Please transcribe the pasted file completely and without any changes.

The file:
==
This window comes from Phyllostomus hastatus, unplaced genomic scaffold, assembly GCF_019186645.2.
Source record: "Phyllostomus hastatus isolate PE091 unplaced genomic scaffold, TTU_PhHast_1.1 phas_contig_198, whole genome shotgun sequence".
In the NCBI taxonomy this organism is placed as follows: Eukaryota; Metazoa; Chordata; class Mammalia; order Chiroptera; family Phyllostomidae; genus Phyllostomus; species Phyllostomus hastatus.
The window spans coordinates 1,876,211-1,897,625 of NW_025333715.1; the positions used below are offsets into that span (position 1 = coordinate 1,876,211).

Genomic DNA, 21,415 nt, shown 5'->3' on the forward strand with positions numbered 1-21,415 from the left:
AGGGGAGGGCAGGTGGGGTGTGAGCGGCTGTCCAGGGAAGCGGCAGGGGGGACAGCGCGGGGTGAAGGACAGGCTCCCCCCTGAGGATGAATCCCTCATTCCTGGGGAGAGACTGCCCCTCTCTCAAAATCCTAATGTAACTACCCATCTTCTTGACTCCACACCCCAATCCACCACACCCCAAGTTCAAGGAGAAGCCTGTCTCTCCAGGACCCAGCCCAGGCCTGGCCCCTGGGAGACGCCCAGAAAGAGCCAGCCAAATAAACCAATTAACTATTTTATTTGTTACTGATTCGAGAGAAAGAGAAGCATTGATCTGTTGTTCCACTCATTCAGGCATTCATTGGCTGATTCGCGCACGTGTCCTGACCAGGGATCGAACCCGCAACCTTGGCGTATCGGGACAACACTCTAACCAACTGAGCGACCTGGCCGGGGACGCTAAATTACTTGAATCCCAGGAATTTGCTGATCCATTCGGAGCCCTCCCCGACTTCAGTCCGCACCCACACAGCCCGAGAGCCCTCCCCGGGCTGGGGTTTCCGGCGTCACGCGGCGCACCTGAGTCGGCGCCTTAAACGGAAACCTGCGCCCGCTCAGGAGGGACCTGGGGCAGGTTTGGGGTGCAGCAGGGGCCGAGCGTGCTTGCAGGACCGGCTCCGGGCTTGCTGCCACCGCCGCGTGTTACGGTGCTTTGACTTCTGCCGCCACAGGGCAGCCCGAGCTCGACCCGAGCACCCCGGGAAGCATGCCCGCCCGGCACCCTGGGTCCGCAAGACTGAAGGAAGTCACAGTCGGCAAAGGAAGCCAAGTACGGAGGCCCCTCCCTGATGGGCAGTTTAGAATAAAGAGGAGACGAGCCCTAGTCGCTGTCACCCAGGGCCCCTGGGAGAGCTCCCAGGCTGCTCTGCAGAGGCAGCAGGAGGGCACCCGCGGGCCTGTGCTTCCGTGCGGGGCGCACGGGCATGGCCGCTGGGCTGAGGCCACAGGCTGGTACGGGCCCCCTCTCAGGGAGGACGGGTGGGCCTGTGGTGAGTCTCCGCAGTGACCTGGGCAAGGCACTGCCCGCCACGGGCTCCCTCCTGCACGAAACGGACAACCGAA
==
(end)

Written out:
This window comes from Phyllostomus hastatus, unplaced genomic scaffold, assembly GCF_019186645.2.
Source record: "Phyllostomus hastatus isolate PE091 unplaced genomic scaffold, TTU_PhHast_1.1 phas_contig_198, whole genome shotgun sequence".
In the NCBI taxonomy this organism is placed as follows: Eukaryota; Metazoa; Chordata; class Mammalia; order Chiroptera; family Phyllostomidae; genus Phyllostomus; species Phyllostomus hastatus.
The window spans coordinates 1,876,211-1,897,625 of NW_025333715.1; the positions used below are offsets into that span (position 1 = coordinate 1,876,211).

Genomic DNA, 21,415 nt, shown 5'->3' on the forward strand with positions numbered 1-21,415 from the left:
AGGGGAGGGCAGGTGGGGTGTGAGCGGCTGTCCAGGGAAGCGGCAGGGGGGACAGCGCGGGGTGAAGGACAGGCTCCCCCCTGAGGATGAATCCCTCATTCCTGGGGAGAGACTGCCCCTCTCTCAAAATCCTAATGTAACTACCCATCTTCTTGACTCCACACCCCAATCCACCACACCCCAAGTTCAAGGAGAAGCCTGTCTCTCCAGGACCCAGCCCAGGCCTGGCCCCTGGGAGACGCCCAGAAAGAGCCAGCCAAATAAACCAATTAACTATTTTATTTGTTACTGATTCGAGAGAAAGAGAAGCATTGATCTGTTGTTCCACTCATTCAGGCATTCATTGGCTGATTCGCGCACGTGTCCTGACCAGGGATCGAACCCGCAACCTTGGCGTATCGGGACAACACTCTAACCAACTGAGCGACCTGGCCGGGGACGCTAAATTACTTGAATCCCAGGAATTTGCTGATCCATTCGGAGCCCTCCCCGACTTCAGTCCGCACCCACACAGCCCGAGAGCCCTCCCCGGGCTGGGGTTTCCGGCGTCACGCGGCGCACCTGAGTCGGCGCCTTAAACGGAAACCTGCGCCCGCTCAGGAGGGACCTGGGGCAGGTTTGGGGTGCAGCAGGGGCCGAGCGTGCTTGCAGGACCGGCTCCGGGCTTGCTGCCACCGCCGCGTGTTACGGTGCTTTGACTTCTGCCGCCACAGGGCAGCCCGAGCTCGACCCGAGCACCCCGGGAAGCATGCCCGCCCGGCACCCTGGGTCCGCAAGACTGAAGGAAGTCACAGTCGGCAAAGGAAGCCAAGTACGGAGGCCCCTCCCTGATGGGCAGTTTAGAATAAAGAGGAGACGAGCCCTAGTCGCTGTCACCCAGGGCCCCTGGGAGAGCTCCCAGGCTGCTCTGCAGAGGCAGCAGGAGGGCACCCGCGGGCCTGTGCTTCCGTGCGGGGCGCACGGGCATGGCCGCTGGGCTGAGGCCACAGGCTGGTACGGGCCCCCTCTCAGGGAGGACGGGTGGGCCTGTGGTGAGTCTCCGCAGTGACCTGGGCAAGGCACTGCCCGCCACGGGCTCCCTCCTGCACGAAACGGACAACCGAA